Anguish is the keynote here – the woman, Lizzy (Caitlin Gerard) has cut the dead baby out of her neighbour’s corpse after she (apparently) shot herself, but has also lost a baby herself and, though outwardly ‘strong’ – as she needs to be to withstand an isolated existence (with her husband) on the prairie – is beginning to succumb to the neighbour’s belief in a mysterious ‘thing’ haunting the landscape.

Teresa Sutherland’s script deftly sketches in the underlying tensions between the four main characters, while juggling reasonably well with three timelines, and Emma Tammi’s direction and Gerard’s performance keep this slowly-building film rooted in Lizzy’s trauma. If there’s any disappointment it lies in the fact that – as in The Babadook – the supernatural (non-)presence is too sketchily drawn to generate much ambiguity around whether it exists outside of Lizzy’s mind. There’s an effective scene where ‘it’ appears to possess or imitate a priest, but on the whole we aren’t surprised to discover that Lizzy is a lot more unstable than she initially seemed.

Then again, the last shot of Lizzy utterly alone on the prairie eloquently suggests that there might be something far worse than a ‘thing’ – and that’s nothing.


In the third aspect of the home in horror, the home – instead of (only) a prison or an inadequate shelter – is itself the horror: is riddled with evil as with woodworm. In this case ‘home-making’ presents a particular challenge, one perhaps best taken up by an ex-WWE wrestler – or then again perhaps not.

Showing, like The Wind, in the downstairs screen of the Prince Charles, Girl On The Third Floor is the directorial debut of Travis Stevens, or Travis Perkins as I keep wanting to call him, such is the emphasis on DIY here.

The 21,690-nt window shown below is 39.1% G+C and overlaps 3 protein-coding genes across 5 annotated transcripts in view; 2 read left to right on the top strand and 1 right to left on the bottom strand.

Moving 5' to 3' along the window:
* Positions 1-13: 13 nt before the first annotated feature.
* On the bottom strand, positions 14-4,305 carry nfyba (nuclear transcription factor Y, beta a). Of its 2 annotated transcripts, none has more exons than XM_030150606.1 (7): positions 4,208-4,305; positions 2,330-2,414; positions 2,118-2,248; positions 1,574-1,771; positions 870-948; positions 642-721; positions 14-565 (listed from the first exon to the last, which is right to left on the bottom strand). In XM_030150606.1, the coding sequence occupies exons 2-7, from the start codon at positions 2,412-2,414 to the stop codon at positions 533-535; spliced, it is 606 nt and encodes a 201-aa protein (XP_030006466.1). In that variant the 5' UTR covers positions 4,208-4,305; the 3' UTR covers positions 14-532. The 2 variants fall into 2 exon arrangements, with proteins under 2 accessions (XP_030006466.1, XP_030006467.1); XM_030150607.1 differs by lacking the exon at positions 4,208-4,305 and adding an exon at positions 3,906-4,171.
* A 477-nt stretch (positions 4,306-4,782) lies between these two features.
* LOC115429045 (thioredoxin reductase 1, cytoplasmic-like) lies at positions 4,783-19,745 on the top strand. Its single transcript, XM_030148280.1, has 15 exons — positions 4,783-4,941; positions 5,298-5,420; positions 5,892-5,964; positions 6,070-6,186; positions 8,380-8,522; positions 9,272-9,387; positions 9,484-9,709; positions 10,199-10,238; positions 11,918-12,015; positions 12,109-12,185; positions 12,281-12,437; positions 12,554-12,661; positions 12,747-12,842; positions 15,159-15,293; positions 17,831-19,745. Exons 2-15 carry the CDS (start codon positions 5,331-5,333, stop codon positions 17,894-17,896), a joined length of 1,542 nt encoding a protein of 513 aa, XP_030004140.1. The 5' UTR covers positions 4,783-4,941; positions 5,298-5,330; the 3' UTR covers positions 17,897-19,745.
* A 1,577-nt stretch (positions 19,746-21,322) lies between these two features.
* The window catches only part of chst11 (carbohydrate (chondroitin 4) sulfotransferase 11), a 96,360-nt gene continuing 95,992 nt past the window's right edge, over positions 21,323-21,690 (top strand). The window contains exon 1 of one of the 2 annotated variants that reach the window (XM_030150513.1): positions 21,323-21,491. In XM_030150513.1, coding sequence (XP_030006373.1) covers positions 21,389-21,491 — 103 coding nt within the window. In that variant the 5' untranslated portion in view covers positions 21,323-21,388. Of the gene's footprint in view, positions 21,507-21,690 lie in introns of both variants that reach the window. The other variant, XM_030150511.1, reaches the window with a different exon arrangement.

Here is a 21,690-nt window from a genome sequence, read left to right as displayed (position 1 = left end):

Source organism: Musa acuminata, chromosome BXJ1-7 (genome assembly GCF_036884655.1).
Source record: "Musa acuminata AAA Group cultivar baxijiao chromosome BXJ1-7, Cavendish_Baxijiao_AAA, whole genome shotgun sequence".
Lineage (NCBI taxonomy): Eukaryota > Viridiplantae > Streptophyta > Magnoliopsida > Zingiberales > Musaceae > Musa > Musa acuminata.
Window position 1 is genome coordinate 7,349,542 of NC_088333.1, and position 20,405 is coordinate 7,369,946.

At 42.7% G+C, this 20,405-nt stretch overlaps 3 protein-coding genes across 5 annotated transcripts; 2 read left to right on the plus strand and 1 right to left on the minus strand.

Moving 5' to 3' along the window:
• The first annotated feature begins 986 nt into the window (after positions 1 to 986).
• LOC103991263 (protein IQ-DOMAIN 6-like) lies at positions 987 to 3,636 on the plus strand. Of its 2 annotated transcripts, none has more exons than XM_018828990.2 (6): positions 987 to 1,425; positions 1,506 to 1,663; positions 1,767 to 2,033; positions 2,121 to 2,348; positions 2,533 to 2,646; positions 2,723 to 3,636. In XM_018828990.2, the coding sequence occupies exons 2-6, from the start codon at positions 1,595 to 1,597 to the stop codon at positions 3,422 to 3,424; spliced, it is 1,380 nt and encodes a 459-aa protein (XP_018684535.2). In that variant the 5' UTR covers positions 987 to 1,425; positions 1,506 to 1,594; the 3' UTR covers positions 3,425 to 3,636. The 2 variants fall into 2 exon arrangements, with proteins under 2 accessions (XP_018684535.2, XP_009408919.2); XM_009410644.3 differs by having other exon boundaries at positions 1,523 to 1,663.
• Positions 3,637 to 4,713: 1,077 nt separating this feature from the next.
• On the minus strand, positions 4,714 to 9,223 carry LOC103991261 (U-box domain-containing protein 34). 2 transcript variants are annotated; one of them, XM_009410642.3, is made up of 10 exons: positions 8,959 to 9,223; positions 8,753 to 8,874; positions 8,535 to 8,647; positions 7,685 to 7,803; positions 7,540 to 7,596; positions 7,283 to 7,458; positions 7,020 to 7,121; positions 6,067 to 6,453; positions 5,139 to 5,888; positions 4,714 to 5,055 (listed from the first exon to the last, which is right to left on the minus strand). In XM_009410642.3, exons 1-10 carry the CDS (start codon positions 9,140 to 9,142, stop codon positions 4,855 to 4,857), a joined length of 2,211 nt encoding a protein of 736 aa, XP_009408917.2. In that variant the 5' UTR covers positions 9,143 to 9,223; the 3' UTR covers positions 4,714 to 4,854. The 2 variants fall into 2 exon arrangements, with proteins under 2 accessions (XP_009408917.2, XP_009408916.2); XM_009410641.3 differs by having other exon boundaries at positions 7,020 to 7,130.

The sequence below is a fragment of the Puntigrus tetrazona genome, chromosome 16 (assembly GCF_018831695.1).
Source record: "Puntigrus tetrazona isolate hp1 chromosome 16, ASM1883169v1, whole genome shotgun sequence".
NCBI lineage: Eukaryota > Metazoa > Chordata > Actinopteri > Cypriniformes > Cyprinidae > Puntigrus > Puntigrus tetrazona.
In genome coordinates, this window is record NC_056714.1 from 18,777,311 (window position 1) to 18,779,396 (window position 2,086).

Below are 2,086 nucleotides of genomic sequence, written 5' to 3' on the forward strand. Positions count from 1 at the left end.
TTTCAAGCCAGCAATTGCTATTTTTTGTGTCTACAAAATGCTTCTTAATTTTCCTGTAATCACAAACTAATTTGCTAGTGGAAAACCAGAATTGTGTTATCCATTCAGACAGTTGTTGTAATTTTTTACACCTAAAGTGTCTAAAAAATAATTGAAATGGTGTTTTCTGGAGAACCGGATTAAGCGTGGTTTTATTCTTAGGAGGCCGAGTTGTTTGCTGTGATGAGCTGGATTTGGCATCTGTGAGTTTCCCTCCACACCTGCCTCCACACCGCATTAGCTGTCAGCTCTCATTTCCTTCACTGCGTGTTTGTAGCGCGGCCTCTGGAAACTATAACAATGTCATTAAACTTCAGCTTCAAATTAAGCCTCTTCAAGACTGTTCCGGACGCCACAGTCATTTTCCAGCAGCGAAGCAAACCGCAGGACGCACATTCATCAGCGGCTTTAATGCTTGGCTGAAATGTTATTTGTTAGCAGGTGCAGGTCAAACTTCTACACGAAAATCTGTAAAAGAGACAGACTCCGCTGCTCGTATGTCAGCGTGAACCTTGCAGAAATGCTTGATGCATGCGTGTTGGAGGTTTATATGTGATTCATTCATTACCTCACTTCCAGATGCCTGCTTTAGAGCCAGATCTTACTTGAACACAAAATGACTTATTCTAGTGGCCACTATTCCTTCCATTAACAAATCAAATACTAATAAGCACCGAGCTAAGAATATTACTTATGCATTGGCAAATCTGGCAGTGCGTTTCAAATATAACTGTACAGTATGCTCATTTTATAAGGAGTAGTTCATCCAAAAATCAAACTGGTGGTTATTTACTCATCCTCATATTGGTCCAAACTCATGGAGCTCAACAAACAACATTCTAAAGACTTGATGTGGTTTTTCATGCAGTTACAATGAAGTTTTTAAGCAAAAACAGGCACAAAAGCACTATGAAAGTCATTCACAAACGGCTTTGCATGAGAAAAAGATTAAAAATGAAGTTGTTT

In what comes over as a slightly more comic book version of last year’s The Witch In The Window, Don (aforementioned wrestler Phil Brooks, aka C M Punk), married with a child on the way, starts doing up what is to become his family’s new home, a former brothel where bodily fluids ooze from the plug sockets and from which neither the staff nor the clientele, though dead, have quite departed.

After he proves unable to resist the charms of a young girl (Sarah Brooks) loitering in his garden strange things – usually prefigured by an eerie marble rolling across the wooden floors – start to happen, resulting in Don’s pet dog bumping about in the tumble-dryer and his friend and workmate Travis (Milo Stone) incorporated into one of the walls. It’s messy, which is as it should be I suppose, and Brooks is engaging.

There is a sort of ‘message’ about ‘toxic masculinity’ (Don is warned at by a local at the start that the house is ‘bad news for straight men’) though the half-jokey ending – a less benign version of TWITW‘s – in which Don returns from the grave to watch over his family from within the house’s walls, leaves us thinking (as Big Black’s Bad Penny plays over the end credits) that this ‘issue’ isn’t going to go away any time soon.

Indeed, how can men change? We get a glimpse of how very difficult this might be in the scene where Don, promising his wife Liz (Trieste Kelly Dunn) exactly that, proves his willingness to do so by ripping his own skin off – to reveal the girl he slept with inside him, laughing. This does not seem to be particularly helpful. Even the nearest thing the film has to a ‘moral authority’, a female pastor from a neighbouring church (Karen Woditsch), is a bit creepy.

It may be her advice that persuades Liz to move into the haunted ex-brothel in which her husband died, an improbable move it has to be said. The pastor maintains that a really good person should be immune to its influence – though it is notable that she never crosses the threshold herself.

One can hope (and even pray) for the best, but with Don and God knows what else still lurking around, there doesn’t seem much chance of a positive outcome – though maybe some scope for a sequel, a sequel which, should it ever materialise, I might even consider watching.